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January 30, 2007

Google Bomb Diffused and With it the "Miserable Failure"

By Rahul Prabhakar, TMCnet Contributing Editor

The political health and governance of a country has always interested its citizens.
And with the use of the Internet as a medium for voicing public opinions, several blogs and discussion groups have come up, where like-minded people interact and share their point of view. At times these discussions are enterprising and productive, while at the others they take the form of gossips, satires, pranks, and so on.



 
Recently, Google (News - Alert) was trying to steer itself clear of a system error, which rubbed its ends with the USA’s topnotch politics. Caught in a technical faux pas involving its search engine, the officials were dealing with an Internet prank directed towards the American president, George W Bush.
 
Due to this error, which was first noticed in the year 2003, Internet users typing the phrase “miserable failure” into the Google search engine were being lead towards president Bush’s biography featured on the White House Web site.
 
The error occurred as the Google search engine does not only looks for Web page content, but also estimates the kind of words with which a site is linked and how frequently. Therefore, even a small number of participants of an online group can alter and maneuver the search results by connecting their sites to another selected one.
 
Popularly known as “Google bombing,” the trick has been used in the past as well to target other presidential positions in the US. Example of this can be the Democratic presidential candidate in 2004, where John F. Kerry was linked to the search “waffles.”
 
In an announcement made on Thursday, the Google officials said that the issue had been resolved and now the search results for “miserable failure” would not lead to the president’s portal.
 
Referring to “Google bombs,” Matt Cutts, official heading the Webspam team at Google said on the Google blog, “Over time, we’ve seen more people assume that they are Google’s opinion, or that Google has hand-coded the results for these Google-bombed queries. That’s not true, and it seemed like it was worth trying to correct that misperception.”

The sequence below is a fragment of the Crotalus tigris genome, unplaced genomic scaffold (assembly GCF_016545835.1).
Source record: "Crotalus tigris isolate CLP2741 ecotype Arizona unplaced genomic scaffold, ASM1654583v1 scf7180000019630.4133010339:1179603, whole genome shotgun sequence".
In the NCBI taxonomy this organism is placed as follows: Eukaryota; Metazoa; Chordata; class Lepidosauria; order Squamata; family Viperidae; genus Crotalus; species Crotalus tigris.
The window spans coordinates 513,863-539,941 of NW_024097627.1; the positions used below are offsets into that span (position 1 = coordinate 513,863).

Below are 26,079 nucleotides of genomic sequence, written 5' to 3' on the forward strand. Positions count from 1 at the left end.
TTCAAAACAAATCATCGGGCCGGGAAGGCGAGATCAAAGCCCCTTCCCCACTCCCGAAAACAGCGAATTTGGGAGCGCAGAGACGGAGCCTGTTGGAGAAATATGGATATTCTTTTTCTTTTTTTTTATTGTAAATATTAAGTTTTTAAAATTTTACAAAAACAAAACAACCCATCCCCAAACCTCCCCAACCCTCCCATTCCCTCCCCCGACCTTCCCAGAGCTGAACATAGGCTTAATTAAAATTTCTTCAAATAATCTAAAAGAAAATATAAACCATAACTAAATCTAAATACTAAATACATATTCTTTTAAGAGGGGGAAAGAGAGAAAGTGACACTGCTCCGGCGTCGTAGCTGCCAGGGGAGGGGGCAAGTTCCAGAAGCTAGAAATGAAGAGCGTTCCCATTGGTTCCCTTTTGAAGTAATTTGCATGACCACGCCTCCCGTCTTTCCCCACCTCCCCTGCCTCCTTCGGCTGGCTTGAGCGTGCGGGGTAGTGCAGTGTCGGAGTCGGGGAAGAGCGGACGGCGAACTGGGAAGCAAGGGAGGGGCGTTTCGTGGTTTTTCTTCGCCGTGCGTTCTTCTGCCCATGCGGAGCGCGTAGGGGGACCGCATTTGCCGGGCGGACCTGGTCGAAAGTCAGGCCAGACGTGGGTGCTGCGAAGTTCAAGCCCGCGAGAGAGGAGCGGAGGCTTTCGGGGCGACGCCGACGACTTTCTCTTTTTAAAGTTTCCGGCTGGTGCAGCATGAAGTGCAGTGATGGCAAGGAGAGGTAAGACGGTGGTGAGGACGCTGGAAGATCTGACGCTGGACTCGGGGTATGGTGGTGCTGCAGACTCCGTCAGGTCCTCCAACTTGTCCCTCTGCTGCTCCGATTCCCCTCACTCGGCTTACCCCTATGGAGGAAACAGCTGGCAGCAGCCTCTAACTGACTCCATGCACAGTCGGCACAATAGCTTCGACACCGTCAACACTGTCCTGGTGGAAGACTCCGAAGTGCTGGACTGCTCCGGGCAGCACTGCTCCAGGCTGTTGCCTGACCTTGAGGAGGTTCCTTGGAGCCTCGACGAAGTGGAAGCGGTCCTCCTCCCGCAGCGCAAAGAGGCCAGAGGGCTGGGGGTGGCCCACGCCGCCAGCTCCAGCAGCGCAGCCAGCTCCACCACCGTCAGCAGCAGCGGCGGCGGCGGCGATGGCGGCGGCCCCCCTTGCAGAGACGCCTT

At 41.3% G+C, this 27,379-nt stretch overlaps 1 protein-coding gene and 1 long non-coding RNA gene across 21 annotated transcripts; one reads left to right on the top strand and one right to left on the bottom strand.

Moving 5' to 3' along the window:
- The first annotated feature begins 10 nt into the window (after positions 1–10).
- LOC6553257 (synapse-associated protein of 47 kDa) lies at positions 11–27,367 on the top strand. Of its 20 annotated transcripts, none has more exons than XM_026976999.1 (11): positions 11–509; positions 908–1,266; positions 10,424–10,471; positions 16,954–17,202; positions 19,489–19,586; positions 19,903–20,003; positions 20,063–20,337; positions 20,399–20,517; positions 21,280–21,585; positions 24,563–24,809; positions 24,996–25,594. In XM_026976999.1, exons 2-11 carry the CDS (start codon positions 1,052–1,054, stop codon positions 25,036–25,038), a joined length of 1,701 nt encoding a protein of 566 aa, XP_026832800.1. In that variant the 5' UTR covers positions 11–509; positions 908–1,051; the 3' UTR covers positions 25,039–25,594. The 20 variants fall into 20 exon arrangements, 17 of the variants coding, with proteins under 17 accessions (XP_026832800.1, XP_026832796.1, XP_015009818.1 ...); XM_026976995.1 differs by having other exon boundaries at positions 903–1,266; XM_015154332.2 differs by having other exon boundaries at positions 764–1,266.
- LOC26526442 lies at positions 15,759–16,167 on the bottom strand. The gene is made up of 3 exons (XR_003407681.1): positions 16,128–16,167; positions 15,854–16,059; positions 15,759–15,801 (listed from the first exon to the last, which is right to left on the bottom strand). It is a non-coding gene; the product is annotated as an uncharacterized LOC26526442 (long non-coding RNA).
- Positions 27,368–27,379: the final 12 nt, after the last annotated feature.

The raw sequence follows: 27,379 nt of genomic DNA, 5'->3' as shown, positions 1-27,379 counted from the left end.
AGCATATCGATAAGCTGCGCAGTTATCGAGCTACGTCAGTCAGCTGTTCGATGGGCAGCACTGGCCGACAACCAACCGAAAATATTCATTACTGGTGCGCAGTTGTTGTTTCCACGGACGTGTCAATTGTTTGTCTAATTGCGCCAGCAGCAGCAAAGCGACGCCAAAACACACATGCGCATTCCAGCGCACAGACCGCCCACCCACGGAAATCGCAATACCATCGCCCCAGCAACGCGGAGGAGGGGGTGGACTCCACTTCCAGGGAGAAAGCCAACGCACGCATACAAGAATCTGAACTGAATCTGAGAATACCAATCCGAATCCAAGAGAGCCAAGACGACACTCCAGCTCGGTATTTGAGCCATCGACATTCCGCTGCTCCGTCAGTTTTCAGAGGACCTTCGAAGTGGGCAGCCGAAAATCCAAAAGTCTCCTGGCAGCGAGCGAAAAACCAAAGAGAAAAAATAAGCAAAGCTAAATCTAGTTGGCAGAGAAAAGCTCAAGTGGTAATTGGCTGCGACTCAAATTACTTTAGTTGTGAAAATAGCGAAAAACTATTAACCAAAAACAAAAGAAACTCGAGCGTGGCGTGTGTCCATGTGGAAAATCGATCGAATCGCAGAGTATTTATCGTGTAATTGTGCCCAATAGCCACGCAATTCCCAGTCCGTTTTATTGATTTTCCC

George Johnston, a political activist and software programmer triggered off the “miserable failure” Google bomb. Starting off as a mere prank, according to him, it grew in dimension after the Hurricane Katrina, when the shock struck people started typing “failure” in the search engines to know the latest about the disaster.
 
Mr. Johnston feels that the reactions of Google have been politically motivated as he says, “I believe them that they tweaked the algorithm, but it is such weasel words. The fact that some Google bombs still work makes me think they have a blacklist essentially of ways of tweaking results.”
 
On the other hand to explain the occurrence of this problem and to clarify their stand, the following entry was made at the official blog by the Google personnel, “Google’s search results are generated by computer programs that rank Web pages in large part by examining the number and relative popularity of the sites that link to them. By using a practice called googlebombing, however, determined pranksters can occasionally produce odd results. In this case, a number of webmasters use the phrases [failure] and [miserable failure] to describe and link to President Bush’s Web site, thus pushing it to the top of searches for those phrases. We don’t condone the practice of googlebombing, or any other action that seeks to affect the integrity of our search results, but we’re also reluctant to alter our results by hand in order to prevent such items from showing up. Pranks like this may be distracting to some, but they don’t affect the overall quality of our search service, whose objectivity, as always, remains the core of our mission
 
Even though it is held up by technical bottlenecks, the efficacy and reliability of the Google team and its network still remains unchallenged.
 
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Rahul Prabhakar is a contributing editor for TMCnet. To see more of his articles, please visit his columnist page.
 
 
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